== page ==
The unnerving evolution of Trump's conflict-of-interest troubles

Eric Trump looks at his father, Republican presidential candidate Donald Trump, during a caucus night watch party at the Treasure Island Hotel & Casino on Feb. 23, 2016 in Las Vegas, Nev. (Photo by Ethan Miller/Getty)
Eric Trump looks at his father, Republican presidential candidate Donald Trump, during a caucus night watch party at the Treasure Island Hotel & Casino on Feb. 23, 2016 in Las Vegas, Nev.
Step One came a year ago, when Donald Trump was asked about what he'd do with his business interests if he were elected president. "I would put it in a blind trust," he said last September.Step Two came literally a couple of seconds later, when Trump said he'd actually put his adult children in charge of his international operation, despite what he'd vowed moments earlier.Step Three came last month, when the president-elect argued that the entire subject is unimportant because, "[T]he president can't have a conflict of interest.... [I]n theory, I can be president of the United States and run my business 100 percent.... [T]he president of the United States is allowed to have whatever conflicts he wants."A week later, we saw Step Four, when Trump announced he would hold a press conference to explain his belief that is "visually important" for him to remove himself from the "operations" of his business. The president-elect vowed to explain all of this in detail on Dec. 15.All of which brings us to Step Five. Bloomberg Politics reported last night:

President-elect Donald Trump is postponing until next month a previously announced news conference to outline how he'll handle his far-flung business operations while in the White House, according to senior Trump transition officials.Trump had planned to make the announcement Dec. 15 but wants more time because he's been occupied with filling out his cabinet and top administration posts, according to the officials, who spoke on condition of anonymity to discuss internal deliberations.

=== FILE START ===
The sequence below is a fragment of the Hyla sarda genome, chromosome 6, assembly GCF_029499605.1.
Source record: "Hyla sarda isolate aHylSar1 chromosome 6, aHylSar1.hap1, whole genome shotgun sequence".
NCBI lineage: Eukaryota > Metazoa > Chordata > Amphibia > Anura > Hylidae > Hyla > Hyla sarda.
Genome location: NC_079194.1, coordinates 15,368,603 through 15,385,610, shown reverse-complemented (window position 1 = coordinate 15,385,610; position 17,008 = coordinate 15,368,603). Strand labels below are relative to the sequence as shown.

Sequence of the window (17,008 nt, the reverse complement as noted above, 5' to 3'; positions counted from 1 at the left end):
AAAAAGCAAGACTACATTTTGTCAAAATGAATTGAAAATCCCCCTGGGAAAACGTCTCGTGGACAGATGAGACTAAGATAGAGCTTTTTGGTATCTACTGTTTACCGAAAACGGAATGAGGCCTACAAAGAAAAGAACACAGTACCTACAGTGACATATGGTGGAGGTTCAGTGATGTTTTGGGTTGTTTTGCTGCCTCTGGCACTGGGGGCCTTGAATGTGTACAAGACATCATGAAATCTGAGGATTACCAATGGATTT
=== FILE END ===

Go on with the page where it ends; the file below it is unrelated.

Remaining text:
Trump turned to -- what else? -- Twitter late last night to explain, "Even though I am not mandated by law to do so, I will be leaving my busineses [sic] before January 20th so that I can focus full time on the Presidency. Two of my children, Don and Eric, plus executives, will manage them. No new deals will be done during my term(s) in office."He added that he'd hold a press conference in the "near future."Let's unpack this a bit, because I'm reasonably certain Trump has no idea what his conflict-of-interest problems are all about.While Trump's line has evolved over time, the one common thread is that Trump believes he can resolve questions about his private-sector conflicts by simply ceding operational, day-to-day control over his business operation to his adult kids.He's mistaken. If Trump maintains his financial interests -- in other words, if he and his family still intend to profit from Trump's private-sector enterprises -- the conflicts of interest aren't resolved at all. On the contrary, they're just as big a problem as they are now, whether or not Trump is personally overseeing the business.The question is whether or not Trump, as president, will keep his stake in his private-sector enterprise. According to everything Trump has said thus far, the answer is an unambiguous "yes" -- which means the conflict-of-interest controversies will continue.Looking ahead, the watchword is "divest." Someone clearly needs to explain to the president-elect that if his personal finances will continue to be directly tied to his business interests, Trump will continue to have a serious legal problem on his hands.Postscript: We don't yet know why, exactly, this week's press conference was scrapped. The official excuse is that Trump has been too busy, but that's very hard to believe -- since he's made plenty of time for a five-stop "victory tour" in which the president-elect has headlined self-congratulatory rallies in celebration of himself.I can't say with any certainty why the Dec. 15 announcement was canceled, or if it will ever actually occur, but it's worth noting that the Electoral College will officially chose the next president on Dec. 19. Trump's conflict-of-interest troubles raise legitimate constitutional questions, so it's of interest that the president-elect wants to delay the answers until he's officially been chosen by the nation's electors.